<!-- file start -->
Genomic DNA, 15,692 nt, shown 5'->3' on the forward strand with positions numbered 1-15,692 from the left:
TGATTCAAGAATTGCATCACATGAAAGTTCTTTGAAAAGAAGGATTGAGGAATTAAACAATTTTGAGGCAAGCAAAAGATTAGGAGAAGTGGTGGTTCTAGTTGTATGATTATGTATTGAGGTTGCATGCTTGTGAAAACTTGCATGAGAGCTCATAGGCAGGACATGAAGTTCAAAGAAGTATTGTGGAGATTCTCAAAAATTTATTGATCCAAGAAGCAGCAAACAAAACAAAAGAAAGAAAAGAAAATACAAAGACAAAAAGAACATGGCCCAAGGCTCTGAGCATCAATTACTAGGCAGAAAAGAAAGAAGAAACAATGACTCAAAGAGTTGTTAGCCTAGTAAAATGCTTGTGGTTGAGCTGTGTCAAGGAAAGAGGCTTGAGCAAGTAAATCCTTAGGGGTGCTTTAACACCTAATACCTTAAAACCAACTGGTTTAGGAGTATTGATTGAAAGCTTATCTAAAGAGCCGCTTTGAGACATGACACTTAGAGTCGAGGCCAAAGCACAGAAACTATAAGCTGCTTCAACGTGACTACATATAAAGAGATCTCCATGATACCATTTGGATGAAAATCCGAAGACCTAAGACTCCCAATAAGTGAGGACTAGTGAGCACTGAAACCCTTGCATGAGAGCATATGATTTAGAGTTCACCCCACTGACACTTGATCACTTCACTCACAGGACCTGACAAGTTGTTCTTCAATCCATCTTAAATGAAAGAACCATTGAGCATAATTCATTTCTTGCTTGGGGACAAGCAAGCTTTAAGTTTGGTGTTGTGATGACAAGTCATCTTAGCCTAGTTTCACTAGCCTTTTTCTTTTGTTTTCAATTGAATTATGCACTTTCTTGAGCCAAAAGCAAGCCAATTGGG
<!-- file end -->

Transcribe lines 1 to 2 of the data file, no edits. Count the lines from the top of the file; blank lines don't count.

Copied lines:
Genomic DNA, 15,692 nt, shown 5'->3' on the forward strand with positions numbered 1-15,692 from the left:
TGATTCAAGAATTGCATCACATGAAAGTTCTTTGAAAAGAAGGATTGAGGAATTAAACAATTTTGAGGCAAGCAAAAGATTAGGAGAAGTGGTGGTTCTAGTTGTATGATTATGTATTGAGGTTGCATGCTTGTGAAAACTTGCATGAGAGCTCATAGGCAGGACATGAAGTTCAAAGAAGTATTGTGGAGATTCTCAAAAATTTATTGATCCAAGAAGCAGCAAACAAAACAAAAGAAAGAAAAGAAAATACAAAGACAAAAAGAACATGGCCCAAGGCTCTGAGCATCAATTACTAGGCAGAAAAGAAAGAAGAAACAATGACTCAAAGAGTTGTTAGCCTAGTAAAATGCTTGTGGTTGAGCTGTGTCAAGGAAAGAGGCTTGAGCAAGTAAATCCTTAGGGGTGCTTTAACACCTAATACCTTAAAACCAACTGGTTTAGGAGTATTGATTGAAAGCTTATCTAAAGAGCCGCTTTGAGACATGACACTTAGAGTCGAGGCCAAAGCACAGAAACTATAAGCTGCTTCAACGTGACTACATATAAAGAGATCTCCATGATACCATTTGGATGAAAATCCGAAGACCTAAGACTCCCAATAAGTGAGGACTAGTGAGCACTGAAACCCTTGCATGAGAGCATATGATTTAGAGTTCACCCCACTGACACTTGATCACTTCACTCACAGGACCTGACAAGTTGTTCTTCAATCCATCTTAAATGAAAGAACCATTGAGCATAATTCATTTCTTGCTTGGGGACAAGCAAGCTTTAAGTTTGGTGTTGTGATGACAAGTCATCTTAGCCTAGTTTCACTAGCCTTTTTCTTTTGTTTTCAATTGAATTATGCACTTTCTTGAGCCAAAAGCAAGCCAATTGGG